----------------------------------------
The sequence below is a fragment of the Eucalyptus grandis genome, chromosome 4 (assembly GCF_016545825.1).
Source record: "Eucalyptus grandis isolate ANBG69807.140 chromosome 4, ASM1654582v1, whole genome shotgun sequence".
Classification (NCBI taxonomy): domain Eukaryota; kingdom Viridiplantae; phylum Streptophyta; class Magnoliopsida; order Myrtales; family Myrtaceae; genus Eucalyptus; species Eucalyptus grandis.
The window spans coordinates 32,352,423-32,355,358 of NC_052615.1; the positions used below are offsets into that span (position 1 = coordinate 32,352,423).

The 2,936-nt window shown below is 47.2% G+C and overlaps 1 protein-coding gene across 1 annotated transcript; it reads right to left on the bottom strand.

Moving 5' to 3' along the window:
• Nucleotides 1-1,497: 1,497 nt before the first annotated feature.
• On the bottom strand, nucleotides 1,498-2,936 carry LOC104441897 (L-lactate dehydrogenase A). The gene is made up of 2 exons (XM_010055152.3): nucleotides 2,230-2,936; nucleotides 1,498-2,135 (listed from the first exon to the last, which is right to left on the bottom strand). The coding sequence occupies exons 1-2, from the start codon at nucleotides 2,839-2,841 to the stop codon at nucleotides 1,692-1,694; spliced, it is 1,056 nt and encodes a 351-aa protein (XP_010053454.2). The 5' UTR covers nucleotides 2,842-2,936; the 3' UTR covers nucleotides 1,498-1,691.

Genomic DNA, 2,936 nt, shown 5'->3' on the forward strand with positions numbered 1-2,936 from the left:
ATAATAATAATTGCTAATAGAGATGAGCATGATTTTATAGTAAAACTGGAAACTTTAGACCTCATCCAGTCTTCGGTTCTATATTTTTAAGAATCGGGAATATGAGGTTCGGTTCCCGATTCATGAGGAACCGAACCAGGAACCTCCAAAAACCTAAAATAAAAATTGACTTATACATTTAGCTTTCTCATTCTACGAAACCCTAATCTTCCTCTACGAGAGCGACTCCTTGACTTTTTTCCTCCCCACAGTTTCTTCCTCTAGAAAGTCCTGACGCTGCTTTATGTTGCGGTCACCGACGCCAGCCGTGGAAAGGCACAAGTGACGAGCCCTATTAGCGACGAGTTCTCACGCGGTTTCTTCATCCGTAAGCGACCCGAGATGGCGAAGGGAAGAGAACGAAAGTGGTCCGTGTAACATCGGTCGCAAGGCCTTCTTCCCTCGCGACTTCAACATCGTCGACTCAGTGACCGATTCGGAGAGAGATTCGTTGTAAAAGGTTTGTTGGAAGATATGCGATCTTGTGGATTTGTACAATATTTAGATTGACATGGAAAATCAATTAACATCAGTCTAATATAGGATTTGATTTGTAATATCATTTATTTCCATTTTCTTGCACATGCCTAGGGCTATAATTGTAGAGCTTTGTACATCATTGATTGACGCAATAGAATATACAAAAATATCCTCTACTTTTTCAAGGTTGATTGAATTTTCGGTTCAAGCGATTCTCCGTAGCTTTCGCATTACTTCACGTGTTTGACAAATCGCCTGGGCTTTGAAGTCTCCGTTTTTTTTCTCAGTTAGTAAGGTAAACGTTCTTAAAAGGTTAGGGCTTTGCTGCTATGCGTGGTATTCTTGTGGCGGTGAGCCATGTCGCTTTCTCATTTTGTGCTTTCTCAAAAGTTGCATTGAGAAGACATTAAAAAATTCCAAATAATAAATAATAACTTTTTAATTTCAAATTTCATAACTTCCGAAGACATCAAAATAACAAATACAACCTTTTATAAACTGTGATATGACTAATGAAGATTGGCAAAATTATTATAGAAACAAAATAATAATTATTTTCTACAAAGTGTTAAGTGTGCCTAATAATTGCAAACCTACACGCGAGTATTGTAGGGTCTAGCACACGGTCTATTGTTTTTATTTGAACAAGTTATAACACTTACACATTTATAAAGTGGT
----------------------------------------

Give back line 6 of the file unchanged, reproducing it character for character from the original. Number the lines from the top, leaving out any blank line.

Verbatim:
Moving 5' to 3' along the window: